'Well,' says Flotow, 'people weren't exactly acting civilised.'
Lienen pushes back his cap and wipes the sweat from his brow.
'Meaning?' I ask.
'They were doing something very unpleasant,' says Flotow.
Aha. Doing something very unpleasant. Do I really have to winkle every detail out of him? I more or less plant myself in front of Flotow.
'Don't make me winkle every detail out of you,' I say. 'What was the situation in the moment you arrived? And what is it now?'
He sucks his teeth, nods in an oh-so-it's-like-that kind of way, straightens his trousers without taking his hands out of his pockets, which leaves them pulled up much too high, then rocks to and fro on his toes and looks at me like I'm a badly brought-up child. I look back as truculently as possible, and because he can't decide on the spot which of us is stronger, he decides not to let it come to that.
'The woman at reception rang us,' he says. 'That was about half past eight. She said something about an unpleasant crowd of people outside the building. And that she thought someone was in danger. But she wouldn't be more precise, not even when pressed.'
Lienen kneels in front of the cage again and tries to cover the naked man with one of those gold thermal blankets.
'And then?' I ask.
'We set off,' says Flotow.
He still has his hands in his trouser pockets, and he's still trying to run me aground.
But he thinks better of it.
'There were about fifty people,' he says. 'They were just standing there. And some of them – I literally had to look twice because I couldn't believe it – they were spitting at the cage. When we pulled up in the patrol car, they went into the building.'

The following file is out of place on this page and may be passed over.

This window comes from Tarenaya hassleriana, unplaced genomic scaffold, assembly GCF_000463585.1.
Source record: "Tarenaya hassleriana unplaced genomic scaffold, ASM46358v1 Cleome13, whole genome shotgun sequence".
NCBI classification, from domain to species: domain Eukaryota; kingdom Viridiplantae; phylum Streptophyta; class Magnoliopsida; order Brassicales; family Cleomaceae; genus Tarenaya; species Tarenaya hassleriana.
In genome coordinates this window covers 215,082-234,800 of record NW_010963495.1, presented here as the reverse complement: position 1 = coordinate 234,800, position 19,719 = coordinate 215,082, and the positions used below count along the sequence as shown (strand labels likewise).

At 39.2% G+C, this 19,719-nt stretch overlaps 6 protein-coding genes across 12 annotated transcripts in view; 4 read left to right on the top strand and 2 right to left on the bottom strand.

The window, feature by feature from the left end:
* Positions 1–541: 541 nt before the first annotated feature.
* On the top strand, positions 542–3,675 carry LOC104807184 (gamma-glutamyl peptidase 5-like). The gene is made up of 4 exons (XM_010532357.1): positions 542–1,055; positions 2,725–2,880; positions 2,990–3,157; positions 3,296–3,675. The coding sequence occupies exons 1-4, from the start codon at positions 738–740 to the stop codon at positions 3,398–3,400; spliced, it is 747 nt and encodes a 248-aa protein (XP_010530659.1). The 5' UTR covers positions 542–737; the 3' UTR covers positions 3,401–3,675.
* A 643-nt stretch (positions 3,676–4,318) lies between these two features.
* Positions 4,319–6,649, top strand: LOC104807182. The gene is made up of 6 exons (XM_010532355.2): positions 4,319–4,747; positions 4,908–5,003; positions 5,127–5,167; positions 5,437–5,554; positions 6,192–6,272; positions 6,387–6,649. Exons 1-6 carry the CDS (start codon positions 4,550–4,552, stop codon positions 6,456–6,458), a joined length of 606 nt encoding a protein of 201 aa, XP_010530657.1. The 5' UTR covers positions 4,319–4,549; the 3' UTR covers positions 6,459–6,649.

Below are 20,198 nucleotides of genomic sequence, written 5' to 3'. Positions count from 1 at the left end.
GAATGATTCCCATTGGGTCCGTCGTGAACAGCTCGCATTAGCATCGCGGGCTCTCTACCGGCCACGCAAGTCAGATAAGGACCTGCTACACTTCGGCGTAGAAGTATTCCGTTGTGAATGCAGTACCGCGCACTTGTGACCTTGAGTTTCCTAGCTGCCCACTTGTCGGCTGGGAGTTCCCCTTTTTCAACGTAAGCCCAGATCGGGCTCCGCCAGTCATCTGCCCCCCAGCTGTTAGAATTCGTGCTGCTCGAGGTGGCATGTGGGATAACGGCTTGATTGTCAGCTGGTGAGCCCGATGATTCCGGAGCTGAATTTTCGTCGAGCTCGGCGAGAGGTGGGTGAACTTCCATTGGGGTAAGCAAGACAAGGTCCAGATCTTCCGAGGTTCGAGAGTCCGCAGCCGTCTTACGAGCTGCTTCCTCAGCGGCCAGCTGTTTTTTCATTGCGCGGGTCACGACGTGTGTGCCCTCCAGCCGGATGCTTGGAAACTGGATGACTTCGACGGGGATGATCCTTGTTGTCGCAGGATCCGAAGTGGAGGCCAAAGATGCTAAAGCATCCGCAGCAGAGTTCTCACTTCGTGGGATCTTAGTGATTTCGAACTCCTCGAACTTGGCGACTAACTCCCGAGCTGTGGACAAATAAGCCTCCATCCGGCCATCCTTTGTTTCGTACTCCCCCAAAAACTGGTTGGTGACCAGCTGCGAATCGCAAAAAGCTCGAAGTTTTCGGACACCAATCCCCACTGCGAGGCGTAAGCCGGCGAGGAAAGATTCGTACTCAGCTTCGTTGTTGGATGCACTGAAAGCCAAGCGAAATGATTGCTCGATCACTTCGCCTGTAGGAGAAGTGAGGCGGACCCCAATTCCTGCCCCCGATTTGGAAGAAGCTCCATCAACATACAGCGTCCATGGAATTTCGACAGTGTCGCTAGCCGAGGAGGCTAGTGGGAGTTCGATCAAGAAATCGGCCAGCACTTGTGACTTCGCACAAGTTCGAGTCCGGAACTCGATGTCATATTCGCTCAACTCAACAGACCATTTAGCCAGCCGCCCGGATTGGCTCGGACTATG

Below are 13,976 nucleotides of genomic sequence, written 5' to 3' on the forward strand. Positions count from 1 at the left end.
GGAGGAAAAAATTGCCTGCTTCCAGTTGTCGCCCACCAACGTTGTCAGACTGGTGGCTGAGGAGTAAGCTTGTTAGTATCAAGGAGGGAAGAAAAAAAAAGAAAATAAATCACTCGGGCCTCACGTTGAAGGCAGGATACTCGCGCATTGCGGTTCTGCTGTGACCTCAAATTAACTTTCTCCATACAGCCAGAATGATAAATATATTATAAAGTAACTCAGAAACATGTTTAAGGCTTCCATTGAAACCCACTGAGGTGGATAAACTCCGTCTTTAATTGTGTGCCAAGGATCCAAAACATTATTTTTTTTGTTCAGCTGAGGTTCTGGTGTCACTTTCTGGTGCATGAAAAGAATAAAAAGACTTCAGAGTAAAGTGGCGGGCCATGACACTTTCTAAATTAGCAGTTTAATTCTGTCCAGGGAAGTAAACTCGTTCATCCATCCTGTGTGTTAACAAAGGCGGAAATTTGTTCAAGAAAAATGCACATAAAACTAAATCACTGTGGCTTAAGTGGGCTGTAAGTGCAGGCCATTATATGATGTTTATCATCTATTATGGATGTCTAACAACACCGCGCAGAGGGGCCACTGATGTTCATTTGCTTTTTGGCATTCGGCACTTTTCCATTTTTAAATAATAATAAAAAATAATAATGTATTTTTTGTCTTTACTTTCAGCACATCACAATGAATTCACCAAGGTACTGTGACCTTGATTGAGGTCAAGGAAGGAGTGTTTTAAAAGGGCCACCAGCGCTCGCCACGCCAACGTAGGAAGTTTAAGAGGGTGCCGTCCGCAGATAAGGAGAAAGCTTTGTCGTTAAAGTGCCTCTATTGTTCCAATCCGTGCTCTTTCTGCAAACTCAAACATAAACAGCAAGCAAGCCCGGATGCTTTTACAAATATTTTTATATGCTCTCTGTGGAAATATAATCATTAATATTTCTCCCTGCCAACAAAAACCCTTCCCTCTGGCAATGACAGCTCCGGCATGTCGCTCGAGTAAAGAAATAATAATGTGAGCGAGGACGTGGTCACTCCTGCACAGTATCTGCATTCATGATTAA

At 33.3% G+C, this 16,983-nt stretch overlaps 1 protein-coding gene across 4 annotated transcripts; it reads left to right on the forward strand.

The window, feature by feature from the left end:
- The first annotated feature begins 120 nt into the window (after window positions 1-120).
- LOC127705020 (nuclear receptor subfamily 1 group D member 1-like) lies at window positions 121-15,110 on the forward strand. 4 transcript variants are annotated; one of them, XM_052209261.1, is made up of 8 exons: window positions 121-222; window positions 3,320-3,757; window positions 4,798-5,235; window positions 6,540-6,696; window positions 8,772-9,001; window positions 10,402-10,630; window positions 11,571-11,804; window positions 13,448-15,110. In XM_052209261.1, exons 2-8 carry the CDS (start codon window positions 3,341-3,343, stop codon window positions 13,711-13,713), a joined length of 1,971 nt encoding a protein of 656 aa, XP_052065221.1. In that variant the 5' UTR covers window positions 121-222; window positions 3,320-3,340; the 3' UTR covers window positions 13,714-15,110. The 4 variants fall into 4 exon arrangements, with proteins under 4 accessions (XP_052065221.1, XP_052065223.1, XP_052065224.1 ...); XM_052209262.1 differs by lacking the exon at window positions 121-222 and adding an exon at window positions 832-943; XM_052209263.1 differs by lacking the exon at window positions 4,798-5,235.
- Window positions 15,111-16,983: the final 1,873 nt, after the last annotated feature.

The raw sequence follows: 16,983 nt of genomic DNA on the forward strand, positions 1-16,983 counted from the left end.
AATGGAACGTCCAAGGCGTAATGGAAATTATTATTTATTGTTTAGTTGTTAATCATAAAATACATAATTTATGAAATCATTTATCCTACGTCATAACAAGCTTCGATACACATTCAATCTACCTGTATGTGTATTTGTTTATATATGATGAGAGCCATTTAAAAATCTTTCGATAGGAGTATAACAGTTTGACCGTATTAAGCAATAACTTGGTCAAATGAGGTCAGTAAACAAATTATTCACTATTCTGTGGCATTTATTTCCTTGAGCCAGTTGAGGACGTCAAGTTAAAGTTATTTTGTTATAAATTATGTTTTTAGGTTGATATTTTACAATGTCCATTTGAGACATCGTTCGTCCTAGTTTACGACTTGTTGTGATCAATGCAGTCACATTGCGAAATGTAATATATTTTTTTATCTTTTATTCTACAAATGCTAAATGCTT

You were lucky, old man.
'It was dead quiet,' says Lienen, 'and they were spitting. It was creepy.' He doesn't look at me – keeps his eyes on the man in the golden cape. 'I've never seen anything like it. It felt like it could escalate at any minute. They looked like predators, just before they fall on their prey. They weren't even taking photos, and people take photos of everything these days. They really were just standing there, spitting, and working the poor bloke over with their eyes.'
'Were you able to get their details?' I ask.
'A few of them,' says Lienen. 'But there were too many, and they hurried away and vanished inside.' He nods towards the glass façade. 'The place is massive. And there were only two of us. The CID guys are here now, in the foyer, still trying to pin a few people down.'
He twitches the foil blanket straight. The things are so damn slippery that a bit of the person the foil's meant to be protecting is always left sticking out.
'And somebody had to call an ambulance first,' he says.
'True,' I say. 'Where's it got to, anyway?'
The man in the cage is starting to move. He puts his left hand to his face and tries to support himself on his right. The gold foil slips. Lienen speaks softly to him.
'Call them again, please,' I say to Flotow, then I kneel in front of the cage next to Lienen.
The man opens his eyes and glances enquiringly at us: Am I dead?